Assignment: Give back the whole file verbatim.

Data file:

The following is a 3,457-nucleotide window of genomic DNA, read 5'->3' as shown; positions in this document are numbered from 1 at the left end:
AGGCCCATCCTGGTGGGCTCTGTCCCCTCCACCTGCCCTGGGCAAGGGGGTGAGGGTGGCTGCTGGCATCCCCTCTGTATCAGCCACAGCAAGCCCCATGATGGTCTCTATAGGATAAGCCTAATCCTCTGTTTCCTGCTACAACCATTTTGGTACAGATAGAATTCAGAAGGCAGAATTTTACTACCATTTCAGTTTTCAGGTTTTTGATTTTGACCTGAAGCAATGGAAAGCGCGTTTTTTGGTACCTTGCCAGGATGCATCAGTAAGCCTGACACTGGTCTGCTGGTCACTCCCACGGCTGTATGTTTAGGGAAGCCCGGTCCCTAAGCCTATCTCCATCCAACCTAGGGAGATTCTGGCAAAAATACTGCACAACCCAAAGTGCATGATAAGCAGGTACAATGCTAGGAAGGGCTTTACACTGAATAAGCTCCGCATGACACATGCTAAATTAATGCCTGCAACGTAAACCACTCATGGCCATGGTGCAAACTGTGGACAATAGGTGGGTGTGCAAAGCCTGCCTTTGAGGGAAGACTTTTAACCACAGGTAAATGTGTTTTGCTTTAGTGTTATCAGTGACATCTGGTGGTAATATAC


The following is a 3,457-nucleotide window of genomic DNA, read 5'->3' as shown; positions in this document are numbered from 1 at the left end:
AGGCCCATCCTGGTGGGCTCTGTCCCCTCCACCTGCCCTGGGCAAGGGGGTGAGGGTGGCTGCTGGCATCCCCTCTGTATCAGCCACAGCAAGCCCCATGATGGTCTCTATAGGATAAGCCTAATCCTCTGTTTCCTGCTACAACCATTTTGGTACAGATAGAATTCAGAAGGCAGAATTTTACTACCATTTCAGTTTTCAGGTTTTTGATTTTGACCTGAAGCAATGGAAAGCGCGTTTTTTGGTACCTTGCCAGGATGCATCAGTAAGCCTGACACTGGTCTGCTGGTCACTCCCACGGCTGTATGTTTAGGGAAGCCCGGTCCCTAAGCCTATCTCCATCCAACCTAGGGAGATTCTGGCAAAAATACTGCACAACCCAAAGTGCATGATAAGCAGGTACAATGCTAGGAAGGGCTTTACACTGAATAAGCTCCGCATGACACATGCTAAATTAATGCCTGCAACGTAAACCACTCATGGCCATGGTGCAAACTGTGGACAATAGGTGGGTGTGCAAAGCCTGCCTTTGAGGGAAGACTTTTAACCACAGGTAAATGTGTTTTGCTTTAGTGTTATCAGTGACATCTGGTGGTAATATAC